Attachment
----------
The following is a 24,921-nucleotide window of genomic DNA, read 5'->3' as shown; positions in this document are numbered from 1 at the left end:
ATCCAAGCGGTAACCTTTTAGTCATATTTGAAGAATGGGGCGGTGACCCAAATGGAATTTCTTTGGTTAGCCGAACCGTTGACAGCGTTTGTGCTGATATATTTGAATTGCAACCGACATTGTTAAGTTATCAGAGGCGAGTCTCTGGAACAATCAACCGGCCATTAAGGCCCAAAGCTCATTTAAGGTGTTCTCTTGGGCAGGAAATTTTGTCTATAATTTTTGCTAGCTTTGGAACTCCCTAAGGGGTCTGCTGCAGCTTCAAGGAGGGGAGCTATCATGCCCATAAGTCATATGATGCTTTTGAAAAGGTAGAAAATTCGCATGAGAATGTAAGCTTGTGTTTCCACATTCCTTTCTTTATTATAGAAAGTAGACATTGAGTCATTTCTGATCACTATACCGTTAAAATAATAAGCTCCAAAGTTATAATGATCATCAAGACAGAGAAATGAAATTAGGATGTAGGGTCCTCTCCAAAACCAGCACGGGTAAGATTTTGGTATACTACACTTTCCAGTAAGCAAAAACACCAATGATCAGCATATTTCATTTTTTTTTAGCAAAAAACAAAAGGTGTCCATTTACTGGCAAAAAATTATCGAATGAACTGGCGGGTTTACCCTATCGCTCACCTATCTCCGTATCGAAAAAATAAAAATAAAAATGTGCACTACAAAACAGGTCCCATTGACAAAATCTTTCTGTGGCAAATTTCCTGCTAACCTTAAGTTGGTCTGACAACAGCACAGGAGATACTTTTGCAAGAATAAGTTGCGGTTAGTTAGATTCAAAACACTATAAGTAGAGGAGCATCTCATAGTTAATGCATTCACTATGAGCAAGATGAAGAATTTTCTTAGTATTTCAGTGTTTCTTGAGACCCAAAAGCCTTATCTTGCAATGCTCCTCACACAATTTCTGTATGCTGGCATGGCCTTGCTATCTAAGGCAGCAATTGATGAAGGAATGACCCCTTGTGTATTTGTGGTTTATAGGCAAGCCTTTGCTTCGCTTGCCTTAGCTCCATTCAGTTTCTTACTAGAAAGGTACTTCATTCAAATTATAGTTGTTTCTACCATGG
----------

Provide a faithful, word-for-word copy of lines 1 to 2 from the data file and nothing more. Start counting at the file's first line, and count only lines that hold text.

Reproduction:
The following is a 24,921-nucleotide window of genomic DNA, read 5'->3' as shown; positions in this document are numbered from 1 at the left end:
ATCCAAGCGGTAACCTTTTAGTCATATTTGAAGAATGGGGCGGTGACCCAAATGGAATTTCTTTGGTTAGCCGAACCGTTGACAGCGTTTGTGCTGATATATTTGAATTGCAACCGACATTGTTAAGTTATCAGAGGCGAGTCTCTGGAACAATCAACCGGCCATTAAGGCCCAAAGCTCATTTAAGGTGTTCTCTTGGGCAGGAAATTTTGTCTATAATTTTTGCTAGCTTTGGAACTCCCTAAGGGGTCTGCTGCAGCTTCAAGGAGGGGAGCTATCATGCCCATAAGTCATATGATGCTTTTGAAAAGGTAGAAAATTCGCATGAGAATGTAAGCTTGTGTTTCCACATTCCTTTCTTTATTATAGAAAGTAGACATTGAGTCATTTCTGATCACTATACCGTTAAAATAATAAGCTCCAAAGTTATAATGATCATCAAGACAGAGAAATGAAATTAGGATGTAGGGTCCTCTCCAAAACCAGCACGGGTAAGATTTTGGTATACTACACTTTCCAGTAAGCAAAAACACCAATGATCAGCATATTTCATTTTTTTTTAGCAAAAAACAAAAGGTGTCCATTTACTGGCAAAAAATTATCGAATGAACTGGCGGGTTTACCCTATCGCTCACCTATCTCCGTATCGAAAAAATAAAAATAAAAATGTGCACTACAAAACAGGTCCCATTGACAAAATCTTTCTGTGGCAAATTTCCTGCTAACCTTAAGTTGGTCTGACAACAGCACAGGAGATACTTTTGCAAGAATAAGTTGCGGTTAGTTAGATTCAAAACACTATAAGTAGAGGAGCATCTCATAGTTAATGCATTCACTATGAGCAAGATGAAGAATTTTCTTAGTATTTCAGTGTTTCTTGAGACCCAAAAGCCTTATCTTGCAATGCTCCTCACACAATTTCTGTATGCTGGCATGGCCTTGCTATCTAAGGCAGCAATTGATGAAGGAATGACCCCTTGTGTATTTGTGGTTTATAGGCAAGCCTTTGCTTCGCTTGCCTTAGCTCCATTCAGTTTCTTACTAGAAAGGTACTTCATTCAAATTATAGTTGTTTCTACCATGG